Making things work

Keeping things moving

Triple Science students will complete nine exams for each subject at the end of Year 11; three for Biology, three for Chemistry and three for Physics. Each set of 3 exams contributes towards 75% of the specific GCSE course.

They will also have to complete three Investigative Skills Assessments (ISAs) worth the remaining 25% of each GCSE.

Year 11 BTEC

Some Year 11 students are currently following BTEC Applied Science instead of following a GCSE science course.

In Year 10 they completed the BTEC Level 2 Principles of Applied Science course and this year they will do the BTEC Level 2 Application of Science course. Each course enables the students to achieve the equivalent of one GCSE grade A* – C.

Units 1 to 4 make up the BTEC Level 2 Principles of Applied Science course.

Unit 1: Principles of Science.

Unit 2: Chemistry and Our Earth.

Unit 3: Energy and Our Universe.

Unit 4: Biology and Our Environment

 

Units 5 to 8 make up the BTEC Level 2 Application of Science course.

Unit 5: Applications of Chemical Substances.

Unit 6: Applications of Physical Science.

Unit 7: Health Applications of Life Science.

Unit 8: Scientific Skills.

Units 1 and 8 are externally assessed via 2 one hour written exams. The other six units are internally assessed on evidence produced by each student throughout the course that demonstrates their knowledge and understanding of the subject content.

This evidence is centred on the outcomes of assignments that are both investigative and practically based. This evidence can be in the form of posters, practical reports, videos, teacher witness statements, models, role play, articles for journals, press releases, observations from practical tasks etc.

This course encourages the students to develop their scientific skills in a vocational context.   Students take part in different scenarios which simulate the work place, such as employment as an assistant practitioner or technician. The BTEC courses employ an engaging practical based learning style which provides opportunities for students of all abilities to meet their potential. Students are given short term tasks which are assessed on their completion.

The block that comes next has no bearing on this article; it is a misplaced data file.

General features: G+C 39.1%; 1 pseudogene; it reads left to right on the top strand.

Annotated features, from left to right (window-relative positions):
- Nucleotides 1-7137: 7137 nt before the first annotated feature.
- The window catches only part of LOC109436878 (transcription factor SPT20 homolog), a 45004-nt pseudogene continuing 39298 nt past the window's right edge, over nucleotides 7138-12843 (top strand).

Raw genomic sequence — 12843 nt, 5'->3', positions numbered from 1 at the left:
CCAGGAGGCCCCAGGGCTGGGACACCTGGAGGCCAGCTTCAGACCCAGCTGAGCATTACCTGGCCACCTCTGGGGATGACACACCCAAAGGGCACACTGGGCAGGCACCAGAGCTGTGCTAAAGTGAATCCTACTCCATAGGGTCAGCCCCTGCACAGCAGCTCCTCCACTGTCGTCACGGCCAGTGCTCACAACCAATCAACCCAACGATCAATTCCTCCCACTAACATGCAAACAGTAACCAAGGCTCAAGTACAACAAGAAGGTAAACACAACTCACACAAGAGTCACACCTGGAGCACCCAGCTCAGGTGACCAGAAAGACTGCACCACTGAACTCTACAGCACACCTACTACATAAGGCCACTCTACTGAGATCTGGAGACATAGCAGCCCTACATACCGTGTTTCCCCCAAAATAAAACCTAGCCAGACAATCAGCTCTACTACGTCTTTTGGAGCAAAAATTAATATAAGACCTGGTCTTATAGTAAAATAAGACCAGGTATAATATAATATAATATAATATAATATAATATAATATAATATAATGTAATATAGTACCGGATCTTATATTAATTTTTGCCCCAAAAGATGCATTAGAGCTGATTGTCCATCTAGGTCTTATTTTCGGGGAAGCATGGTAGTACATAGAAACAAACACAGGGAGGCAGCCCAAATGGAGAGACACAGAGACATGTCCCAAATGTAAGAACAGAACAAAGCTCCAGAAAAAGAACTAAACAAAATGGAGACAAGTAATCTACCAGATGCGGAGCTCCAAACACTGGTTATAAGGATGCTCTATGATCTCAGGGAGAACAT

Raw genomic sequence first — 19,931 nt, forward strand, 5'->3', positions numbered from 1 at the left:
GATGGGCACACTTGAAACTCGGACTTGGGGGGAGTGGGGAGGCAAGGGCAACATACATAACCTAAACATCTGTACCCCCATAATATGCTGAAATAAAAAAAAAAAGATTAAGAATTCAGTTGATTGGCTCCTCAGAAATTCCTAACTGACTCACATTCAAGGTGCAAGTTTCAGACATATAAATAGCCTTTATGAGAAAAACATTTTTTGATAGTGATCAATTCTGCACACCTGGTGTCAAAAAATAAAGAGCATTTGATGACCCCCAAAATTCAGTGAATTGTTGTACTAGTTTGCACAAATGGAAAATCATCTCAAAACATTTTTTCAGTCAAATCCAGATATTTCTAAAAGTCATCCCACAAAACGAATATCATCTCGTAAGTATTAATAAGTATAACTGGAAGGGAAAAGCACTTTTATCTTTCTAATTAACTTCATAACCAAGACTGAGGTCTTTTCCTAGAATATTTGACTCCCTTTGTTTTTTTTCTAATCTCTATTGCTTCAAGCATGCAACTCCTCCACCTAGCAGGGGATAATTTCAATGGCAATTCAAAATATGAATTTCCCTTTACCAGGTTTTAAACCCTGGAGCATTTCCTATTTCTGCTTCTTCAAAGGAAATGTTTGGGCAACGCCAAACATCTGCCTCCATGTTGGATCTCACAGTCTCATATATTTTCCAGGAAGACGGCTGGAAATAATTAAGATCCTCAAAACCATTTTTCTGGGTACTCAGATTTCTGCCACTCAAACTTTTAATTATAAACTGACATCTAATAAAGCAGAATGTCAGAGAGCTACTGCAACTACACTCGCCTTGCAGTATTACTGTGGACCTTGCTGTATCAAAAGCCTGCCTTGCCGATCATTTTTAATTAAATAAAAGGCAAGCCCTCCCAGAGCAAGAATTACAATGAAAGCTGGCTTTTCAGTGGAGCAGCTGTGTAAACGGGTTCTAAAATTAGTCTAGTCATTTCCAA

In order to achieve the minimum grade ‘pass’ (C equivalent), all of the pass grading criteria must be met.  In order to achieve an A* equivalent, students will have to achieve distinction grades for the majority of tasks set.

A Level Science

Biology Year 12


There are three AS units in Year 12:

Unit 1 Biology and Disease (exam 1h 15m, 33% of total AS marks). This includes pathogenic and lifestyle diseases, digestion and biological molecules, exchange molecules, heart and lung function and immunology.

Unit 2 The Variety of Living Organisms (exam 1h 45m, 46% of total AS marks). This includes DNA structure and replication, variation and diversity, classification and evolution.

Unit 3 Practical and Investigative Skills (External 20% of total AS marks). This includes investigating biological problems, implementing practical skills, data collection and analysis.

Practical work throughout Units 1 and 2 provide opportunities to develop skills required for Unit 3. Past exam questions are used throughout the course for formative assessment, for students to assess their own learning, and to provide opportunities for developing A Level exam technique.

Biology Year 13

There are three modules in Year 13 two written papers and one practical

Unit 4: Populations and the Environment (1.5hr paper) of which was covered on the Field Course and includes ecosystems, energy flow, nutrient cycles, respiration and photosynthesis.

which covers respiration, photosynthesis, homeostasis, nervous system, muscles, inheritance, variation, evolution and classification.

Unit 5: Control in Cells & Organisms (2.15 hr paper) This includes homoeostasis, nerves, muscle contraction, genetics and DNA technology.  The final paper includes a significant synoptic element which expects that students have a thorough knowledge of both Year 12 and Year 13 material. Students should revise accordingly.

Unit 6 Practical and Investigative Skills (external  assessment 10% of total A2 marks). This includes investigating biological problems, implementing practical skills, data collection and analysis.

Chemistry Year 12    [AQA Specification 1421]

AS Chemistry is broken down into two module areas:

  • Foundation Chemistry (Unit 1)
  • Chemistry in Action (Unit 2)

 

Each teaching group is taught by two members of staff. Unit 1 is completed around the end of the first term leaving the remaining time for Unit 2. Both modules are made up of Physical, Inorganic and Organic components. At the end of the course there are two written papers, one for each unit.

Practical skills are developed throughout the course through experimental work. Competence in Practical Skills is assessed in an Externally Marked Assessed Unit (EMPA) worth up to 20 % of the overall AS.